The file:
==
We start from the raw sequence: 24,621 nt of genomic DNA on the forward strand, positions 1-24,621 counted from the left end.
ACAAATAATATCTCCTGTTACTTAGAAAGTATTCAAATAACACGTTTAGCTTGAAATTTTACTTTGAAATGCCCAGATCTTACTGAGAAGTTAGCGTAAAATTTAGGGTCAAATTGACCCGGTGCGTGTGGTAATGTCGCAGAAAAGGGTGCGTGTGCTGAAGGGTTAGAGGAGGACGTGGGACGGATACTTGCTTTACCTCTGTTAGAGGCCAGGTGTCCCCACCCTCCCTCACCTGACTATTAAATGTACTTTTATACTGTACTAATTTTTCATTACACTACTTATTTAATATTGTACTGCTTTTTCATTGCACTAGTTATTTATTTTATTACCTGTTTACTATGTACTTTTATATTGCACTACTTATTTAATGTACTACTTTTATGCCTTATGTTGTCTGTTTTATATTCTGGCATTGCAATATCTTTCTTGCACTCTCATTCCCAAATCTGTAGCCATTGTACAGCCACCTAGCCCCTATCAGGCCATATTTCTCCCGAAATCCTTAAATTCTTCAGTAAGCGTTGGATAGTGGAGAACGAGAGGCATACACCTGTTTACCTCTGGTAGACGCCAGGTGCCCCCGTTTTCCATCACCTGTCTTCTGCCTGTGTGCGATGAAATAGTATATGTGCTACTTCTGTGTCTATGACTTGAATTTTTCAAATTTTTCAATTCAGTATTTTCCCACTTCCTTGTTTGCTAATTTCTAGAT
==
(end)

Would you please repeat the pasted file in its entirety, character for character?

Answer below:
We start from the raw sequence: 24,621 nt of genomic DNA on the forward strand, positions 1-24,621 counted from the left end.
ACAAATAATATCTCCTGTTACTTAGAAAGTATTCAAATAACACGTTTAGCTTGAAATTTTACTTTGAAATGCCCAGATCTTACTGAGAAGTTAGCGTAAAATTTAGGGTCAAATTGACCCGGTGCGTGTGGTAATGTCGCAGAAAAGGGTGCGTGTGCTGAAGGGTTAGAGGAGGACGTGGGACGGATACTTGCTTTACCTCTGTTAGAGGCCAGGTGTCCCCACCCTCCCTCACCTGACTATTAAATGTACTTTTATACTGTACTAATTTTTCATTACACTACTTATTTAATATTGTACTGCTTTTTCATTGCACTAGTTATTTATTTTATTACCTGTTTACTATGTACTTTTATATTGCACTACTTATTTAATGTACTACTTTTATGCCTTATGTTGTCTGTTTTATATTCTGGCATTGCAATATCTTTCTTGCACTCTCATTCCCAAATCTGTAGCCATTGTACAGCCACCTAGCCCCTATCAGGCCATATTTCTCCCGAAATCCTTAAATTCTTCAGTAAGCGTTGGATAGTGGAGAACGAGAGGCATACACCTGTTTACCTCTGGTAGACGCCAGGTGCCCCCGTTTTCCATCACCTGTCTTCTGCCTGTGTGCGATGAAATAGTATATGTGCTACTTCTGTGTCTATGACTTGAATTTTTCAAATTTTTCAATTCAGTATTTTCCCACTTCCTTGTTTGCTAATTTCTAGAT